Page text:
The popularity of the 16th century 'Lotto' design resulted in an increased production of the type in the following century with the majority of these, like the 'Transylvanian' rugs, being woven for the European market. One characteristic of later examples, that developed over the course of the century, appears to be the use of an increasingly wide border in comparison to the field proportions. The two most frequently encountered border types are the cartouche design and the cloud band design as seen here. When illustrated in paintings from the period, the rugs were generally depicted as 'table' coverings, although in some depictions they were used on the floor. An unusual feature in this example is that each 'cloudband' motif faces towards the field which could indicate that it was intended to be used on a raised surface where the border design could be viewed from all four sides. The field designs were divided into three different groups by Grant Ellis (Charles Grant Ellis, 'The 'Lotto' Pattern as a Fashion in Carpets', in A. Ohm & H. R. (eds.), Festschrift für Peter Wilhelm Meister zum 65. Geburstag am 16. Mai 1974, Hamburg, 1975, pp.19-31), a division of styles which has been used almost universally. The field of the present carpet falls into the 'kilim' style, typified by the serrated edges of the motifs. The geometry of the design in this example is particularly well balanced with a strong vertical axis running through its centre, yet clearly demonstrates the endless repeat of the pattern that sits within its imposing frame.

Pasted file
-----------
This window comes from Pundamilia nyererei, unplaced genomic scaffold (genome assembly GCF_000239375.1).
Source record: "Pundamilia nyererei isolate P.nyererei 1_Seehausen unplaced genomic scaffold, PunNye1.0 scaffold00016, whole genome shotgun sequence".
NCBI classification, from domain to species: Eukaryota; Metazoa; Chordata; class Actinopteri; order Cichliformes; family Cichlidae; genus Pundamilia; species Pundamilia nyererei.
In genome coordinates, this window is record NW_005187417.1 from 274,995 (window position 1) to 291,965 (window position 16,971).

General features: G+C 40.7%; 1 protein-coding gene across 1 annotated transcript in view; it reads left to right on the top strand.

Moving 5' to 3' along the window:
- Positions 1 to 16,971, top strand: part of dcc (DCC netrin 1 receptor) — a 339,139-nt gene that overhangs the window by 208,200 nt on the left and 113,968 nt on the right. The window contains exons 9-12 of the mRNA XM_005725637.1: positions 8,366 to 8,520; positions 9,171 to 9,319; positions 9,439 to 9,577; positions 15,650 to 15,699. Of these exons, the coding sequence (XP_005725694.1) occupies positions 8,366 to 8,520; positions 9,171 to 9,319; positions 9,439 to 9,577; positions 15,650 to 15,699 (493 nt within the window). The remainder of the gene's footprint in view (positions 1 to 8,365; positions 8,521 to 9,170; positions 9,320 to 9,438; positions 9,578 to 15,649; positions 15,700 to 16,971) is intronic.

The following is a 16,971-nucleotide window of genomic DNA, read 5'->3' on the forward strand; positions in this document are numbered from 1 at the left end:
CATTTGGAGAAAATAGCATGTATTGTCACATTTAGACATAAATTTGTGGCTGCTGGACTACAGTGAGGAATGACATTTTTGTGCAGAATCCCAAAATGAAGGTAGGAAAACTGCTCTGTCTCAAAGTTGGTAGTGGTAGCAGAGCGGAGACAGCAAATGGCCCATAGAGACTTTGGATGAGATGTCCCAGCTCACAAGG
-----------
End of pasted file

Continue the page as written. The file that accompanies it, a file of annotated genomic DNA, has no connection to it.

The present rug is in a remarkably well-preserved condition with the majority of the pile remaining long and lustrous where so often it has worn away completely. The thickness of pile displays a rich palette consisting of over eight different colours, including apricot, sea-green, light blue, indigo, ivory, brown, black and golden yellow. Upon closer inspection, one can see that the design is woven with small playful interchanges of colour within each separate motif, and that each of the petals on the snow-flake like flowerheads is tipped with a single ivory knot which highlights the motif further, creating a glistening effect. A very similar example is housed in the Museum of Applied Arts, Budapest, inv.no. 7.969, however the endless repeat design is not as centralised as our example (M. Franses, In Praise of God, Anatolian Rugs in Transylvanian Churches, 1500-1750, Sabanci University, Istanbul, 2007, pl.7, p.138). A number of comparable examples are preserved in Hungary and Romania (Gyula Vegh and Karoli Layer, Turkish Rugs in Transylvania, London, 1977 reprint, pl.5; Ferenc Batari, Ottoman Turkish Carpets, Budapest, 1994, no.13, p.108). This latter example is particularly close to the present rug with its large scale cloudband motifs pointing away from the centre of the rug. Another similar example sold in these Rooms, from The Aita Collection, 18 October, 2001, lot 228.